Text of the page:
Not so many years ago, if you wanted a convenient, ready-to-drink beverage (RTDs, in industry-speak), your choices were pretty much a vending-machine soda or a sugar-packed iced tea from the gas station. But the last decade has ushered in the healthy bottled beverage — Teas! Flavored waters! Green juices! — and now the market is flooded with a dizzying array of drink options, each targeting a specific palate or nutritional need. Many of these offerings are simply smarter versions of old standbys. Say, bottled iced teas minus all the sugar and artificial flavors. Some, like cold-brew coffee, have legit health benefits. But plenty others tout trendy ingredients and claim to do wonders for your body despite zero science to back them.
To determine which RTDs are truly good for you, and which are unhealthy hype, we enlisted the help of nutritionists and ranked them from best to worst. They’ve helped us dissect the biggest categories, appraise their healthfulness, and give you a few suggestions worth grabbing to quench your next thirst.
9. Green juice
Green juices run the gamut from nutritious to liquid candy, yet they’re all given a health halo. “Nobody recommended juices 10 years ago,” Caspero says. “Then the green juice burst happened, and suddenly they’re all thought of as super healthy.” You’ll find the bottom line in the ingredient label. “If a green juice is mostly kale, parsley, spirulina, spinach, or cucumbers, it should be fairly healthy as far as having lots of micronutrients,” Caspero says.
But more often than not, RTD green juices are predominantly fruit, which is added to combat veggies’ bitterness. Fruit is fabulous, of course, but a few apples, pears, and some berries will douse a drink with way more sugar than you want in one sitting. (Think about it: Would you ever sit down and eat three apples and a bowl of berries as a snack?) Plus, all the fiber has been stripped away. “Nature encases sugar in fiber, and are bodies are designed to metabolize sugar with fiber,” says Caspero, adding that fiber is also satiating and the cornerstone of a healthy gut.
Verdict: If you’re truly unable to get in enough whole vegetables and fruits in a day, then the occasional low-sugar, veggie-centric green juice is OK. (Though, watch the sodium content, Amidor says, because some green juices skew sky-high in salt.) Just, please, don’t think you’re detoxing by downing one.
5. Coconut water
Touted as a lower-calorie, all-natural alternative to Gatorade, coconut water was all the rage a few years ago. But now many experts have pointed out that there aren’t enough electrolytes — or the right balance of these minerals — to make coconut water a sufficient recovery drink. Plus, “unless you’re exercising really hard for a long time or in hot weather, you probably don’t need extra electrolyte replacement in the first place,” Caspero says.
Verdict: It’s not the best call for your workouts. And if you’re spending big bucks on coconut water because you think it’s a step up from plain water, stop kidding yourself. But if you want to sip on something that’s naturally sweet and has a lot less sugar than fruit juice or soda, coconut water is fine. As long as it’s a natural, pure version, those 60 or so calories won’t break you — although they will add up if you guzzle it all day every day.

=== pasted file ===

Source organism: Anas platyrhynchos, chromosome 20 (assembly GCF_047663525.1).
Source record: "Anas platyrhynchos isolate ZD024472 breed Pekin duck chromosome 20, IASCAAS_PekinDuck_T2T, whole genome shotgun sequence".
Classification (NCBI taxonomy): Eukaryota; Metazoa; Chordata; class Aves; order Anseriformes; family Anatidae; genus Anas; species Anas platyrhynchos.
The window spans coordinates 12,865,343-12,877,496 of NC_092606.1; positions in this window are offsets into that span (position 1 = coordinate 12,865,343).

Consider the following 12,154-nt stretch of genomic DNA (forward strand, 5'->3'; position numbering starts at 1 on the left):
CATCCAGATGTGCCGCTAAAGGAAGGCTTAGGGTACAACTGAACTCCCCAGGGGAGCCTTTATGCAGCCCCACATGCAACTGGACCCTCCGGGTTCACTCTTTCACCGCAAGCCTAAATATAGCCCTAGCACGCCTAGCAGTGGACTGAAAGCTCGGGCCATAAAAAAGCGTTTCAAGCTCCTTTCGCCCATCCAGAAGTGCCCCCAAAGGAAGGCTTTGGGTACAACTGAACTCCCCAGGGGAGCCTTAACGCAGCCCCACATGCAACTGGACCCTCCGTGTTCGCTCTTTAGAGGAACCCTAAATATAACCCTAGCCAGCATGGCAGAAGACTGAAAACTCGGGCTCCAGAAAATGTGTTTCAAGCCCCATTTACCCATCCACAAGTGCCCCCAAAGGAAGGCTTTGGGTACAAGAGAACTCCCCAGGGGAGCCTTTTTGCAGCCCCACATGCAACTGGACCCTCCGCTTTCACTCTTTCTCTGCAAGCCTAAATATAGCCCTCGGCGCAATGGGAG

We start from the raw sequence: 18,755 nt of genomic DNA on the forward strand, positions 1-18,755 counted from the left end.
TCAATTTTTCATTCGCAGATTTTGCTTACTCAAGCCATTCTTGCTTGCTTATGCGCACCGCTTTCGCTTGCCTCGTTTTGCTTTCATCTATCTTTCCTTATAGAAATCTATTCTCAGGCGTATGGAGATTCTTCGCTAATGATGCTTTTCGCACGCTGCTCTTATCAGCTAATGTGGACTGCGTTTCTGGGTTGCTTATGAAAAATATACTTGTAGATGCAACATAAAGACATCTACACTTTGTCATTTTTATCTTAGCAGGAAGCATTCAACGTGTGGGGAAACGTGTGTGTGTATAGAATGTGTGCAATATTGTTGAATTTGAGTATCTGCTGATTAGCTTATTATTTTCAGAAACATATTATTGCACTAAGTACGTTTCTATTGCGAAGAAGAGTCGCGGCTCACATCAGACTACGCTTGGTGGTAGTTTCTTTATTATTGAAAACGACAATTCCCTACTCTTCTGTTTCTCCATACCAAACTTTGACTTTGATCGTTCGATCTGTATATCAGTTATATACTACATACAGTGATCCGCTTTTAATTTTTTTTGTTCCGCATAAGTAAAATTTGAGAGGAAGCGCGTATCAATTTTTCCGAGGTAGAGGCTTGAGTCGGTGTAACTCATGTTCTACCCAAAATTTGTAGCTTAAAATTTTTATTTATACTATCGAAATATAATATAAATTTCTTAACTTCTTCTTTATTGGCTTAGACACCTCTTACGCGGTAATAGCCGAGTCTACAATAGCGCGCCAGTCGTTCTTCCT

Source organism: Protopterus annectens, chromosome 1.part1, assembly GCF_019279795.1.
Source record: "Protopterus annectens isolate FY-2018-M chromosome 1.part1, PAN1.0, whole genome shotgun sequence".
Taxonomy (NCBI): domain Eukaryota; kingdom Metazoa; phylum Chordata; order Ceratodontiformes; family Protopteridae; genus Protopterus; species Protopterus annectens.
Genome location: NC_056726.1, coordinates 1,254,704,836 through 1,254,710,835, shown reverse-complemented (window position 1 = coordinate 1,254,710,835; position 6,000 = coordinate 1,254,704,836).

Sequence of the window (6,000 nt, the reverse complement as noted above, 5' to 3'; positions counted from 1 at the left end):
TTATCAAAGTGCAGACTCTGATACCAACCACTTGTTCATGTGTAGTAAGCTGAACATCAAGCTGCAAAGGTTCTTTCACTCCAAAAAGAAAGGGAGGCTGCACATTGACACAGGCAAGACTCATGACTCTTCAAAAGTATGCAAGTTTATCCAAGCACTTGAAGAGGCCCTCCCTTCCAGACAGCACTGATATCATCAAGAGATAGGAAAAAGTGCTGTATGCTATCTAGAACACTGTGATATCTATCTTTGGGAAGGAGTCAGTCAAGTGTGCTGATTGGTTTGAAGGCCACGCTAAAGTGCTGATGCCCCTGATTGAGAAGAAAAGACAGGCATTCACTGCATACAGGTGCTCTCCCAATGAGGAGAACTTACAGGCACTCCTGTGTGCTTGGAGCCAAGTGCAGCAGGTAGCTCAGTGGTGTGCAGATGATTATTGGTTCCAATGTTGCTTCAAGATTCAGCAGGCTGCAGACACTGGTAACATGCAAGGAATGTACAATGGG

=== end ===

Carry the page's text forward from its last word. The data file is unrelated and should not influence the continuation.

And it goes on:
Ready-to-drink teas can range from healthy to horrible for you. If you’re sipping straight tea without additives — and real tea, meaning it’s brewed from the Camillia sinensis plant — then you’re steeped in polyphenols and phytonutrients. But oftentimes what comes in a bottle or can is not tea at all, or it’s a few drops of tea drowned in fruit juice, lemonade, or straight sugar.
Verdict: “I’m not a huge fan of RTD teas unless they’re unsweetened,” Caspero says. “Brands like AriZona are the worst because they’re packed with sugar. Some claim to be healthier because they use honey or maple syrup instead of cane sugar, but at the end of the day, it’s all just sugar.” You should also avoid teas that contain artificial sweeteners because “they alter your taste buds, and we still don’t know their long-term health effects,” Caspero says. Stick with either unsweetened or a tea with just a dash of a natural sweetener.
This centuries-old fizzy, fermented elixir has gone supermarket mainstream. Made from cultured bacteria, yeast, and tea, kombucha contains probiotics, enzymes, B vitamins, antioxidants, amino acids, and, if you buy the right brands, not too much sugar. “Generally, kombucha is low in calories, rich in good-for-you bacteria, and overall healthy,” says Toby Amidor, RD, MS, author of The Greek Yogurt Kitchen.
However, just because it’s healthy doesn’t make it a magic potion, as kombucha is often viewed. The drink does supply nutrients and may aid digestion, but there’s no proof it staves off colds, prevents gastrointestinal diseases, or “detoxes” your body. “The claims some kombucha companies make about detox concern me,” Amidor says. “There is zero evidence that you need anything more than your liver, kidneys, and a healthy diet to detox sufficiently.”
Verdict: If you can stomach the tart, vinegary taste of a low-sugar kombucha — and you’re not drinking it in place of healthy whole foods — it offers solid nutritional bang for your buck. Just be sure to read labels carefully. Many companies add fruit juices, honey, or other forms of sugar to make kombucha more palatable, which can be fine, so long as these additives don’t dominate the drink.